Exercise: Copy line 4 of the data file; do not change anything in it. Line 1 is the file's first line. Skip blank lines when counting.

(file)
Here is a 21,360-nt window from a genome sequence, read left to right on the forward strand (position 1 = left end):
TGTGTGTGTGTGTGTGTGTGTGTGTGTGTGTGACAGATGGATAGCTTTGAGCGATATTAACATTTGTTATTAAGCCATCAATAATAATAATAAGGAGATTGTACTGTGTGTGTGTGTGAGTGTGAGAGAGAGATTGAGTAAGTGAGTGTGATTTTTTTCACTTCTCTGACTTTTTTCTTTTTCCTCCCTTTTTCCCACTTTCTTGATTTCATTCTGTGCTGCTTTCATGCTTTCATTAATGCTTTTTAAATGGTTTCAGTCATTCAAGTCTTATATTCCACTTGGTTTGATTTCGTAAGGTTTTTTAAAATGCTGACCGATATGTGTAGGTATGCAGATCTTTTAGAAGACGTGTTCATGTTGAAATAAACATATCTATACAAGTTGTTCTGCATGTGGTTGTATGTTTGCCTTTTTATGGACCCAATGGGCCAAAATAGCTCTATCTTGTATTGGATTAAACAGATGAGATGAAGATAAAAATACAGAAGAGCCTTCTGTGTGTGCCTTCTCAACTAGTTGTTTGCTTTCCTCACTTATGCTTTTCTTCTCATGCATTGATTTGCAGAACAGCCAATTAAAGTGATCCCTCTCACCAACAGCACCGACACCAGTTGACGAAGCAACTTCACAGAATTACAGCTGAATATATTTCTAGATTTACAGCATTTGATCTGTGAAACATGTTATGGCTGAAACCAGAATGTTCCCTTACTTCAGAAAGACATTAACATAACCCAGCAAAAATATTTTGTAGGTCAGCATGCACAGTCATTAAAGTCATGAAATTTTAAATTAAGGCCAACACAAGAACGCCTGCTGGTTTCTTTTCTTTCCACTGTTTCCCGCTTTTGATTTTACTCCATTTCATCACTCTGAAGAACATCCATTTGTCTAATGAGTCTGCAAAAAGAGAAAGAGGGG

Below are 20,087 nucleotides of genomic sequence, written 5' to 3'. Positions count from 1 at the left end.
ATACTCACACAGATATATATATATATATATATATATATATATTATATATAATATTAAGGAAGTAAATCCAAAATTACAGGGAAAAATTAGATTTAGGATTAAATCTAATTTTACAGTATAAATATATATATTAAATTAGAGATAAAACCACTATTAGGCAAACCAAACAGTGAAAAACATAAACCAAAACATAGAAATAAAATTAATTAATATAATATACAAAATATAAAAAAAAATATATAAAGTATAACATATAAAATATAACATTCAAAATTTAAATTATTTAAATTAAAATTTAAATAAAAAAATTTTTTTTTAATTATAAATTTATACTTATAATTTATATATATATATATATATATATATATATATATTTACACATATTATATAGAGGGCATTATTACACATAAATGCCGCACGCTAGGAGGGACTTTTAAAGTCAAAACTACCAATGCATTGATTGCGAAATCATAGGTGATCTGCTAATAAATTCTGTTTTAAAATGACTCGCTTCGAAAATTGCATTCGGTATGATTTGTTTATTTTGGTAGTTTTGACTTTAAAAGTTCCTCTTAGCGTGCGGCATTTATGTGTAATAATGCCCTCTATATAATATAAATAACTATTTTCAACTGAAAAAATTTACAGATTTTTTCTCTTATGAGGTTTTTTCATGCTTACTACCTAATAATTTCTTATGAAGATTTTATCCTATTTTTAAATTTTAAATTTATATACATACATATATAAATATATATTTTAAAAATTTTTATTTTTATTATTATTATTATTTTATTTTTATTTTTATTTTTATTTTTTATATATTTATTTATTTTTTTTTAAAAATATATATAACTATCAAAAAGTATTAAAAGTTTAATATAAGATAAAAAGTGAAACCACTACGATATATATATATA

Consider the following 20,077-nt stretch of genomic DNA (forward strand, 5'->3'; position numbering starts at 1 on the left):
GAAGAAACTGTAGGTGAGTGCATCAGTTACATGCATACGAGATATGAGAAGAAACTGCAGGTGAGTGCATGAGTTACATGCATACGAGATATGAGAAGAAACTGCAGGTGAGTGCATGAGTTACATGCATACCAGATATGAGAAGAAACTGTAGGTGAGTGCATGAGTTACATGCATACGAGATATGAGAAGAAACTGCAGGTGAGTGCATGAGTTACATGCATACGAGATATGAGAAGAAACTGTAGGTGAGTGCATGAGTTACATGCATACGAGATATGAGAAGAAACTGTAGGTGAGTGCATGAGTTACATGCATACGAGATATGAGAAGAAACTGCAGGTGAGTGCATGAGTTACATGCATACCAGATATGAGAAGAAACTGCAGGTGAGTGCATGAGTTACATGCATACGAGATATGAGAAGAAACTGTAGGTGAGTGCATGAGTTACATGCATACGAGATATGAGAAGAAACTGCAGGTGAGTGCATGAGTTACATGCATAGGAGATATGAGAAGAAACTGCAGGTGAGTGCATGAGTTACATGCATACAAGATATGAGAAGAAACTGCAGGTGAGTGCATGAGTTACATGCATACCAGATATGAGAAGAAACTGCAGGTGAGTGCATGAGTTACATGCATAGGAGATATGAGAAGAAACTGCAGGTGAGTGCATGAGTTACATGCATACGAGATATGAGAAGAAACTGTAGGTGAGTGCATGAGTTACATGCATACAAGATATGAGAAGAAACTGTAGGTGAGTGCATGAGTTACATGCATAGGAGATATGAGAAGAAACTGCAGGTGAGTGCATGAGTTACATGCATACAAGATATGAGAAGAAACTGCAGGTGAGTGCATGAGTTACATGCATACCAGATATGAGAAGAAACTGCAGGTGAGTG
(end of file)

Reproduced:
ATACTCACACAGATATATATATATATATATATATATATATATTATATATAATATTAAGGAAGTAAATCCAAAATTACAGGGAAAAATTAGATTTAGGATTAAATCTAATTTTACAGTATAAATATATATATTAAATTAGAGATAAAACCACTATTAGGCAAACCAAACAGTGAAAAACATAAACCAAAACATAGAAATAAAATTAATTAATATAATATACAAAATATAAAAAAAAATATATAAAGTATAACATATAAAATATAACATTCAAAATTTAAATTATTTAAATTAAAATTTAAATAAAAAAATTTTTTTTTAATTATAAATTTATACTTATAATTTATATATATATATATATATATATATATATATATTTACACATATTATATAGAGGGCATTATTACACATAAATGCCGCACGCTAGGAGGGACTTTTAAAGTCAAAACTACCAATGCATTGATTGCGAAATCATAGGTGATCTGCTAATAAATTCTGTTTTAAAATGACTCGCTTCGAAAATTGCATTCGGTATGATTTGTTTATTTTGGTAGTTTTGACTTTAAAAGTTCCTCTTAGCGTGCGGCATTTATGTGTAATAATGCCCTCTATATAATATAAATAACTATTTTCAACTGAAAAAATTTACAGATTTTTTCTCTTATGAGGTTTTTTCATGCTTACTACCTAATAATTTCTTATGAAGATTTTATCCTATTTTTAAATTTTAAATTTATATACATACATATATAAATATATATTTTAAAAATTTTTATTTTTATTATTATTATTATTTTATTTTTATTTTTATTTTTATTTTTTATATATTTATTTATTTTTTTTTAAAAATATATATAACTATCAAAAAGTATTAAAAGTTTAATATAAGATAAAAAGTGAAACCACTACGATATATATATATA